Boeing Criminal goes down

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steve82

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Darlene Druyun, the former Air Force Official who wangled a job with Boeing while representing the US in negotiations for the air refueling tanker contract, was sentenced today. After flunking lie detector tests that were part of her plea agreement, she admitted giving Boeing an illegal advantage in the awarding of government contracts.<br />This is an important verdict for the industry overall, and contractors need to take note. This administration will not tolerate these shenanigans.<br /><br />http://biz.yahoo.com/ap/041001/boeing_tankers_6.html <br /><br />"After failing government polygraph tests, however, she conceded that her conflict produced substantive benefits for Boeing in that she altered journals provided to the government to cover up her story."<br /><br />"he was ordered to spend nine months in prison and seven months in a halfway house. Prosecutors had sought 16 months in prison."<br /><br />"The $23 billion tanker deal is currently under review by the Defense Department."<br /><br /><br /><br />"In court documents, Druyun admitted providing assistance to Boeing on other contracts as well. Among them were a $4 billion contract to provide upgrades to the Air Force's C-130 fleet. She admitted that Boeing gained an advantage because they were helping her daughter's boyfriend get a job, and that Boeing might not have received the contract on a level playing field."<br /><br />"She also said she helped Boeing obtain an inflated deal on a $100 million NATO AWACS contract in 2002, at the same time she successfully intervened to keep Boeing from firing her daughter, who worked for the company, for poor performance."<br /><br />"Druyun offered a tearful apology "to my nation, to my Air Force" at Friday's sentencing."<br /><br />Wonder who else at Boeing she turned in?<br /><br />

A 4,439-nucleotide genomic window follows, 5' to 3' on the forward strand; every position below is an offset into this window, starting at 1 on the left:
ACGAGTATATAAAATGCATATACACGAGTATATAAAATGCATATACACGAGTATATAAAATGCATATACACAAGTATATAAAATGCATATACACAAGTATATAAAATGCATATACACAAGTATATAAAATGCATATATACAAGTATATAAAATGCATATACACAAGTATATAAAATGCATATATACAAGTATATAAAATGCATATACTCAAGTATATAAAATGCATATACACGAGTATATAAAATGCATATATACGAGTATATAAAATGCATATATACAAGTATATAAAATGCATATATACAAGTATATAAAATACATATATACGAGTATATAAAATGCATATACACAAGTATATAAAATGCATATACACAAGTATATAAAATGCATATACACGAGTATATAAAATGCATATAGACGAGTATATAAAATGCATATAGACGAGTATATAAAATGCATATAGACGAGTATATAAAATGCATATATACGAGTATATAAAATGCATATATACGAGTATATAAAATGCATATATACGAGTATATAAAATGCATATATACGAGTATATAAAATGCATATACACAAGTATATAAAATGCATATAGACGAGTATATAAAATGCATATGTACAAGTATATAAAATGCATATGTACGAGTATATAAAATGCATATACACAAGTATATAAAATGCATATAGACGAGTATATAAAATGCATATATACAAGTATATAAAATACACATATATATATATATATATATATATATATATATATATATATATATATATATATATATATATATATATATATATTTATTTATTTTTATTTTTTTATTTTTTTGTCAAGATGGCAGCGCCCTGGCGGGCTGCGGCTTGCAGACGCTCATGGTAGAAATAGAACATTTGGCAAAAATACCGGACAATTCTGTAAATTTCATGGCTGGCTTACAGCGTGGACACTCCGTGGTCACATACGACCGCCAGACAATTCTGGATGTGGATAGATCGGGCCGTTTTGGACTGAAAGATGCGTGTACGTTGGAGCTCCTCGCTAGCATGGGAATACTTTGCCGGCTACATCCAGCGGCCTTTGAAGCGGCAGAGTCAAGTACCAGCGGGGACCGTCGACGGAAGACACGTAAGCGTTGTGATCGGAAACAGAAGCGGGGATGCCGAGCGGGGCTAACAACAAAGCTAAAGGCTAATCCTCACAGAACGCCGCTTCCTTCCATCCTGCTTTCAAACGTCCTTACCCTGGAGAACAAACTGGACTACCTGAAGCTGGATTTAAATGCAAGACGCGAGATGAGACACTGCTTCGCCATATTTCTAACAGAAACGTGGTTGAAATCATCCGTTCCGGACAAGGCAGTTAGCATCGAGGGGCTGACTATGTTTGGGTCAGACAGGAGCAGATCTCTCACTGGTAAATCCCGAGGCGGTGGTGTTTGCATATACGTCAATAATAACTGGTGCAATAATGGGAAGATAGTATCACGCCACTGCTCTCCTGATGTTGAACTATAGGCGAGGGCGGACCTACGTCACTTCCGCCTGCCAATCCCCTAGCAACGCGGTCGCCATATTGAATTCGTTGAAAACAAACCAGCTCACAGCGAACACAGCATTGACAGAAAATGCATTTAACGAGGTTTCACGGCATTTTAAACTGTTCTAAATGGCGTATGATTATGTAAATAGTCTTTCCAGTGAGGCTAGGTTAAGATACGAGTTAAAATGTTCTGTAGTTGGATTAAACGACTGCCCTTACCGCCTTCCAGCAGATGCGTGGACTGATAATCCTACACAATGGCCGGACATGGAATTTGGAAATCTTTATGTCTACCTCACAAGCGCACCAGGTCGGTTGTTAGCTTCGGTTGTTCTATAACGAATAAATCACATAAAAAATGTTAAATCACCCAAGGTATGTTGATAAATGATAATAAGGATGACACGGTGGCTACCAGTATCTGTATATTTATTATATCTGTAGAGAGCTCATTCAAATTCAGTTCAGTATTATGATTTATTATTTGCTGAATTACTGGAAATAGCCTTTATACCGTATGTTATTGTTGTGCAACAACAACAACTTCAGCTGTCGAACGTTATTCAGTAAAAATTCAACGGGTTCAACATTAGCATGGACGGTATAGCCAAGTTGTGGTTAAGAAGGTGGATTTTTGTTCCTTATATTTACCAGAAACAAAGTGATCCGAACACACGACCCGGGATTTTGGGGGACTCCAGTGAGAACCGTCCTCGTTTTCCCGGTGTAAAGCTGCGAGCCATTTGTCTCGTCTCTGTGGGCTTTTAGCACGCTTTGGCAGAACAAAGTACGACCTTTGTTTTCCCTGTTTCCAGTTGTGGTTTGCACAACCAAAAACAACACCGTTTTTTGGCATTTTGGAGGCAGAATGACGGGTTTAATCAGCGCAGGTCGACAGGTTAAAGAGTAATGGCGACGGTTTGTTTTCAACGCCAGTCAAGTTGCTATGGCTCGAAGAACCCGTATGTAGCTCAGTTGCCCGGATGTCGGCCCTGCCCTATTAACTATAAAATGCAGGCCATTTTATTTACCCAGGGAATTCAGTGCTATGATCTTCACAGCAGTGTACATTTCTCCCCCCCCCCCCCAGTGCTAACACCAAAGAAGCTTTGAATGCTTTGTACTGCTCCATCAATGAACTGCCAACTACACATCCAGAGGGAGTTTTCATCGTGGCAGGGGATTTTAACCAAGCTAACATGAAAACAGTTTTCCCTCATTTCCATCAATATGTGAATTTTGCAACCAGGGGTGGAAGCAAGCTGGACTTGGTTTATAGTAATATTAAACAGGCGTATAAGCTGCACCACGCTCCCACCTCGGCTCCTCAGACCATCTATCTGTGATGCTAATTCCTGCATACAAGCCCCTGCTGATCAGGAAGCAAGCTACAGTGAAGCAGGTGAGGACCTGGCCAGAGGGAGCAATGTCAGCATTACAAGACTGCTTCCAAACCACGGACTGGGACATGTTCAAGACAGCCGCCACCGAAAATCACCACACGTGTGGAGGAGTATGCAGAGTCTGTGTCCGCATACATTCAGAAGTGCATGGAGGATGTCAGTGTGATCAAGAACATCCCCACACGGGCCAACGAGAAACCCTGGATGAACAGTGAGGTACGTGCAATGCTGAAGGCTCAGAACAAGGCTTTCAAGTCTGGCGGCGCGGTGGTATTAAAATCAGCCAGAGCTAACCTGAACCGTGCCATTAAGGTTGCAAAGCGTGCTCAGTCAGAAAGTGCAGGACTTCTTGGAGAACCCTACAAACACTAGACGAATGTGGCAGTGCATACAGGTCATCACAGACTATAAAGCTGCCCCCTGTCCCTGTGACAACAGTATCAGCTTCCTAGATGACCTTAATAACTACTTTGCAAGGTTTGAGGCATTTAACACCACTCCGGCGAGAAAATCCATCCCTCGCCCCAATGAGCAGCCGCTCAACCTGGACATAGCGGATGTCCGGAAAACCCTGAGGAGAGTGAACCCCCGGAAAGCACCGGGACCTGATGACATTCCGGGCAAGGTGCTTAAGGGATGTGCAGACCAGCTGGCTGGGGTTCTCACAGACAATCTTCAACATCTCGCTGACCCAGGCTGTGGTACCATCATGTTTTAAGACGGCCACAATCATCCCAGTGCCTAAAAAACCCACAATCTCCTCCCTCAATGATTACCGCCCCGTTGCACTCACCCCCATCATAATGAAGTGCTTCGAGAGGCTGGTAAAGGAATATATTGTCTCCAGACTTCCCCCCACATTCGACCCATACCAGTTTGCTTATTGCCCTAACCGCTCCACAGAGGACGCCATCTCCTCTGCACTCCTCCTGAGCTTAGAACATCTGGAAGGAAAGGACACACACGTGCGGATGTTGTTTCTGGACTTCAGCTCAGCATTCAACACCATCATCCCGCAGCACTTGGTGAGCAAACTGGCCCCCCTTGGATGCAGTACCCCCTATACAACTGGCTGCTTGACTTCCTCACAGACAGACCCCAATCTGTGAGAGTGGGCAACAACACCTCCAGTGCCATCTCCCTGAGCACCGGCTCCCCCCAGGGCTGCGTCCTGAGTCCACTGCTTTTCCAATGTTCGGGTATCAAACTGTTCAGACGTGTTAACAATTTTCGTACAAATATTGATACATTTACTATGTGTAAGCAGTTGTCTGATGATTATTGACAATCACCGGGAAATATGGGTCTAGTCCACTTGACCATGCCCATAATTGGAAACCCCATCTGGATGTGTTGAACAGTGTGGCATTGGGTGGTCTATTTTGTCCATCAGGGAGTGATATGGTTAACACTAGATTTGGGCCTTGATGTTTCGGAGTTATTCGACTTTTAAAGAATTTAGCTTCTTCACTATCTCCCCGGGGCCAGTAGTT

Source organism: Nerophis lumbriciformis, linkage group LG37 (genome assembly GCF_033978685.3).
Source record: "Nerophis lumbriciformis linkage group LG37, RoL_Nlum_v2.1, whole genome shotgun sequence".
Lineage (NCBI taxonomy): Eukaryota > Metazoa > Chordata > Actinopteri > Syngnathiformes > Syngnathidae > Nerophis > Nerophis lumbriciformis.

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halman

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steve82,<br /><br />My first thought when I read the title of this thread was, "She does? Is she any good?" <div class="Discussion_UserSignature"> The secret to peace of mind is a short attention span. </div>
 
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bobvanx

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<font color="yellow">This administration will not tolerate these shenanigans.</font><br /><br />Unless you and your company are part of the Bush circle. Say it with me: "Halliburton."
 
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steve82

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If Halliburton did anything illegal, you can be sure they will pay. They are probably right now about the most investigated company in the country. Federal prosecutors in this admin seem to be pretty immune to political pressure.<br />Regardless of what your political orientation is, I don't think you can find the Rumsfeld DOD in the least bit shy about going after contractors that are underperforming and dropping contracts like Commanche and Crusader that have all kinds of political support but are not needed any more. In the case of boeing, the jig is up. The tanker deal has been revealed for the fraud that it is, and indictments have been made in the Delta 4 EELV case.
 
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CalliArcale

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Yep. Boeing's been in a lot of trouble over this, and I'm sure it's hurting them when they compete for other government contracts now.<br /><br />Actually, does anybody know if they're even eligible for new defense contracts yet? I know they were temporarily barred pending corrective action following their <i>several</i> high-profile and unrelated ethical screwups. (The "unrelated" part is significant, because it means the problem wasn't confined to a particular business unit, but was widespread within at least the defense contracting portion of the company.) <div class="Discussion_UserSignature"> <p> </p><p><font color="#666699"><em>"People assume that time is a strict progression of cause to effect, but actually from a non-linear, non-subjective viewpoint it's more like a big ball of wibbly wobbly . . . timey wimey . . . stuff."</em>  -- The Tenth Doctor, "Blink"</font></p> </div>
 
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